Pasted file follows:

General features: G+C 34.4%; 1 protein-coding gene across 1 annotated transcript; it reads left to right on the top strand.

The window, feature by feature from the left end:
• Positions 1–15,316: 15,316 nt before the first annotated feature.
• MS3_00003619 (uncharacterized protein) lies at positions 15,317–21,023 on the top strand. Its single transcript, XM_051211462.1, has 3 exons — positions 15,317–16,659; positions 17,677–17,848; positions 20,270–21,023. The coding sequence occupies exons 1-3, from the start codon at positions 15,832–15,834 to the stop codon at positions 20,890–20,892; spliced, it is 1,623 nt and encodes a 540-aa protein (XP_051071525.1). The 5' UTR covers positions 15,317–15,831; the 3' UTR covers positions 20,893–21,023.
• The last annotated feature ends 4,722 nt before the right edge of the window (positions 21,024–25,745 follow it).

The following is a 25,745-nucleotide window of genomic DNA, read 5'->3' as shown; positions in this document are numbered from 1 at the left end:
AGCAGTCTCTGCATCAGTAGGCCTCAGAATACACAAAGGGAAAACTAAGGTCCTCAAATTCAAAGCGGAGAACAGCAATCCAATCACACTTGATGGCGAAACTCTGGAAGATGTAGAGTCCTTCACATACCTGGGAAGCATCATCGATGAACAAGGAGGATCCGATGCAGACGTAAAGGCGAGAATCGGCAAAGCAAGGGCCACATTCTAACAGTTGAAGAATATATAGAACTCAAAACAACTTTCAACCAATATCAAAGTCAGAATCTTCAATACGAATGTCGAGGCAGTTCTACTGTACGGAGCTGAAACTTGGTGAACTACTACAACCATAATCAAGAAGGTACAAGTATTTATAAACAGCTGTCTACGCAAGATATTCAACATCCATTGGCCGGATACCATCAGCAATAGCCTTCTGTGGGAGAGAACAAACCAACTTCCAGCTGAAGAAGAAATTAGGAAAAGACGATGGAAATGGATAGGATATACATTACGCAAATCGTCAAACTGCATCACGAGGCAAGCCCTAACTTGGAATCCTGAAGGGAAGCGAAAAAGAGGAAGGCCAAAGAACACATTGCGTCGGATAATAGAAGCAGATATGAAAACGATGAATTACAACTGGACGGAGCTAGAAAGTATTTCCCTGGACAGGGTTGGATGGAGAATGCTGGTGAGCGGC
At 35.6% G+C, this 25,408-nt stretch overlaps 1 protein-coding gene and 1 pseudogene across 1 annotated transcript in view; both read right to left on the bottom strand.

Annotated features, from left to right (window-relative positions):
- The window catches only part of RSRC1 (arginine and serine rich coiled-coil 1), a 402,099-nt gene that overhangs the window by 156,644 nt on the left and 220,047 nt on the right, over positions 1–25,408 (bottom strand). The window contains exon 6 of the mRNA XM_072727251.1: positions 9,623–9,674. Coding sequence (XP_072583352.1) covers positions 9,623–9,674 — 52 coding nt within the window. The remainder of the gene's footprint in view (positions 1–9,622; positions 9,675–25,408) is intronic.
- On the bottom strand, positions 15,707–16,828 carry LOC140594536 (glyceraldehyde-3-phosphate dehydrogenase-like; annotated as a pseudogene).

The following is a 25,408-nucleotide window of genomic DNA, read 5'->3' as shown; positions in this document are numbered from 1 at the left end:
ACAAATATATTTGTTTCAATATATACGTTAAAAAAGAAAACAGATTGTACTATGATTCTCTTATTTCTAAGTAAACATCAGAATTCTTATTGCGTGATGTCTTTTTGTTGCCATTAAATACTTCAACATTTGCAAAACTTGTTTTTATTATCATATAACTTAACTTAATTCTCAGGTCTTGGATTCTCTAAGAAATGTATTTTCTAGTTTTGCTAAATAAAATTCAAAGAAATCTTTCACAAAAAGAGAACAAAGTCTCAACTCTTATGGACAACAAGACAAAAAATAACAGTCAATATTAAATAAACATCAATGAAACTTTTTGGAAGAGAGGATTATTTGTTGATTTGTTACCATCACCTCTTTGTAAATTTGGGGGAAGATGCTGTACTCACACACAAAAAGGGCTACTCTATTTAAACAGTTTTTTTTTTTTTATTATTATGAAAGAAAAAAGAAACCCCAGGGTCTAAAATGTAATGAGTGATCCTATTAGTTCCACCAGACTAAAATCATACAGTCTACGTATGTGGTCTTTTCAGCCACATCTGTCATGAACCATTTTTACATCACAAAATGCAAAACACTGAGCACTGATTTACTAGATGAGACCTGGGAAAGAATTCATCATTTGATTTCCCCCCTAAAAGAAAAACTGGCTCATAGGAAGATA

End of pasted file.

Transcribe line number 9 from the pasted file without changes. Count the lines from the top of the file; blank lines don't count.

Annotated features, from left to right (window-relative positions):